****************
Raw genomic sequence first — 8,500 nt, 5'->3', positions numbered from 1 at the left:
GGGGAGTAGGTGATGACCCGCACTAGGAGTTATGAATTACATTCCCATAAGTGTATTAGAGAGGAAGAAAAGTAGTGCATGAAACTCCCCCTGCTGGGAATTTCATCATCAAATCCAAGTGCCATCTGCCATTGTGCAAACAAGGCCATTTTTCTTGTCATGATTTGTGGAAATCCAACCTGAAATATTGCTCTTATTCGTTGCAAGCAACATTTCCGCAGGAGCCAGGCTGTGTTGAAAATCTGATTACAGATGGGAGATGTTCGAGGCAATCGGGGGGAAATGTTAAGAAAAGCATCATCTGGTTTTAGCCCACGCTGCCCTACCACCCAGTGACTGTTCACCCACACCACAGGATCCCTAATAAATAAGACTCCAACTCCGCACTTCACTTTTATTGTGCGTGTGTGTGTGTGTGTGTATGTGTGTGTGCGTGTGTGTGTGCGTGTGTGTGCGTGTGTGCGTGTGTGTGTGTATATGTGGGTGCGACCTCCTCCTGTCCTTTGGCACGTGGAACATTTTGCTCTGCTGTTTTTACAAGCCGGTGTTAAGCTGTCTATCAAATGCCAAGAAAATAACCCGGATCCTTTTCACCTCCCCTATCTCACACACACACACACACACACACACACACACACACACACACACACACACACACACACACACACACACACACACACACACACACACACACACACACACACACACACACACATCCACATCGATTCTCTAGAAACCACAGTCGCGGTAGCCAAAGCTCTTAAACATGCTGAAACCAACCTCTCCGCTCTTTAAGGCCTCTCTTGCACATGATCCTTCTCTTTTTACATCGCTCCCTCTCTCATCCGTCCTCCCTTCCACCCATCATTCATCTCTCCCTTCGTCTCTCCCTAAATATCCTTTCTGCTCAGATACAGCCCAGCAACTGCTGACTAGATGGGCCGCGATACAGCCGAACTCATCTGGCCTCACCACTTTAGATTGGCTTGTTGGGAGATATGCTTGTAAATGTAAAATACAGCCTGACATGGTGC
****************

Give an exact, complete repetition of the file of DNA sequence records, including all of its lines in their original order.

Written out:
Raw genomic sequence first — 8,500 nt, 5'->3', positions numbered from 1 at the left:
GGGGAGTAGGTGATGACCCGCACTAGGAGTTATGAATTACATTCCCATAAGTGTATTAGAGAGGAAGAAAAGTAGTGCATGAAACTCCCCCTGCTGGGAATTTCATCATCAAATCCAAGTGCCATCTGCCATTGTGCAAACAAGGCCATTTTTCTTGTCATGATTTGTGGAAATCCAACCTGAAATATTGCTCTTATTCGTTGCAAGCAACATTTCCGCAGGAGCCAGGCTGTGTTGAAAATCTGATTACAGATGGGAGATGTTCGAGGCAATCGGGGGGAAATGTTAAGAAAAGCATCATCTGGTTTTAGCCCACGCTGCCCTACCACCCAGTGACTGTTCACCCACACCACAGGATCCCTAATAAATAAGACTCCAACTCCGCACTTCACTTTTATTGTGCGTGTGTGTGTGTGTGTGTATGTGTGTGTGCGTGTGTGTGTGCGTGTGTGTGCGTGTGTGCGTGTGTGTGTGTATATGTGGGTGCGACCTCCTCCTGTCCTTTGGCACGTGGAACATTTTGCTCTGCTGTTTTTACAAGCCGGTGTTAAGCTGTCTATCAAATGCCAAGAAAATAACCCGGATCCTTTTCACCTCCCCTATCTCACACACACACACACACACACACACACACACACACACACACACACACACACACACACACACACACACACACACACACACACACACACACACACACACACACACACACACATCCACATCGATTCTCTAGAAACCACAGTCGCGGTAGCCAAAGCTCTTAAACATGCTGAAACCAACCTCTCCGCTCTTTAAGGCCTCTCTTGCACATGATCCTTCTCTTTTTACATCGCTCCCTCTCTCATCCGTCCTCCCTTCCACCCATCATTCATCTCTCCCTTCGTCTCTCCCTAAATATCCTTTCTGCTCAGATACAGCCCAGCAACTGCTGACTAGATGGGCCGCGATACAGCCGAACTCATCTGGCCTCACCACTTTAGATTGGCTTGTTGGGAGATATGCTTGTAAATGTAAAATACAGCCTGACATGGTGC